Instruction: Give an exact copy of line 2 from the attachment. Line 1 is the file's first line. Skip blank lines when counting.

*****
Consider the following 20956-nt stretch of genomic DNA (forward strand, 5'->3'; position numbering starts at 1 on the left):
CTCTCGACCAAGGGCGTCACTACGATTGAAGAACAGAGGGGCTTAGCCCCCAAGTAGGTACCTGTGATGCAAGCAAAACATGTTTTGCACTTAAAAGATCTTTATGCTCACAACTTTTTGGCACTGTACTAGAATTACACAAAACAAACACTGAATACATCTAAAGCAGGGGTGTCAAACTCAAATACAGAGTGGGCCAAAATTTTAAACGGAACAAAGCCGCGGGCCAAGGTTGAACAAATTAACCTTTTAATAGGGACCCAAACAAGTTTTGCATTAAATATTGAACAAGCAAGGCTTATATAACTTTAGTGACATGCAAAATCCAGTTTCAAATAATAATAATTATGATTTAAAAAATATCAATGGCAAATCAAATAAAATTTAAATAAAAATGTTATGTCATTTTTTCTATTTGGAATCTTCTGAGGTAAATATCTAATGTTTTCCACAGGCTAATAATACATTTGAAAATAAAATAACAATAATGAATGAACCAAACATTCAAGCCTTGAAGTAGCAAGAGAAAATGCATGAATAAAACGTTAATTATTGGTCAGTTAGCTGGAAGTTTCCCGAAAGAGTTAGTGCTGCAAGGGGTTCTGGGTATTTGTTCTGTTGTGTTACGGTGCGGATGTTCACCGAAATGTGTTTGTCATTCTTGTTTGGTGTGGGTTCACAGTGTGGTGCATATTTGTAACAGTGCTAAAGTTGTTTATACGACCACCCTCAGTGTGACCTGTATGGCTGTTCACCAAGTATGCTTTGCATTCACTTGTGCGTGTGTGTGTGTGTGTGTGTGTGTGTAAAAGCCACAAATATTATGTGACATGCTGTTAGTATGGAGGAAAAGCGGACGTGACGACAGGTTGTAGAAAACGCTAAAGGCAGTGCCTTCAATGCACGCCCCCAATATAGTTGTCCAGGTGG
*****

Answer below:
CTCTCGACCAAGGGCGTCACTACGATTGAAGAACAGAGGGGCTTAGCCCCCAAGTAGGTACCTGTGATGCAAGCAAAACATGTTTTGCACTTAAAAGATCTTTATGCTCACAACTTTTTGGCACTGTACTAGAATTACACAAAACAAACACTGAATACATCTAAAGCAGGGGTGTCAAACTCAAATACAGAGTGGGCCAAAATTTTAAACGGAACAAAGCCGCGGGCCAAGGTTGAACAAATTAACCTTTTAATAGGGACCCAAACAAGTTTTGCATTAAATATTGAACAAGCAAGGCTTATATAACTTTAGTGACATGCAAAATCCAGTTTCAAATAATAATAATTATGATTTAAAAAATATCAATGGCAAATCAAATAAAATTTAAATAAAAATGTTATGTCATTTTTTCTATTTGGAATCTTCTGAGGTAAATATCTAATGTTTTCCACAGGCTAATAATACATTTGAAAATAAAATAACAATAATGAATGAACCAAACATTCAAGCCTTGAAGTAGCAAGAGAAAATGCATGAATAAAACGTTAATTATTGGTCAGTTAGCTGGAAGTTTCCCGAAAGAGTTAGTGCTGCAAGGGGTTCTGGGTATTTGTTCTGTTGTGTTACGGTGCGGATGTTCACCGAAATGTGTTTGTCATTCTTGTTTGGTGTGGGTTCACAGTGTGGTGCATATTTGTAACAGTGCTAAAGTTGTTTATACGACCACCCTCAGTGTGACCTGTATGGCTGTTCACCAAGTATGCTTTGCATTCACTTGTGCGTGTGTGTGTGTGTGTGTGTGTGTGTAAAAGCCACAAATATTATGTGACATGCTGTTAGTATGGAGGAAAAGCGGACGTGACGACAGGTTGTAGAAAACGCTAAAGGCAGTGCCTTCAATGCACGCCCCCAATATAGTTGTCCAGGTGG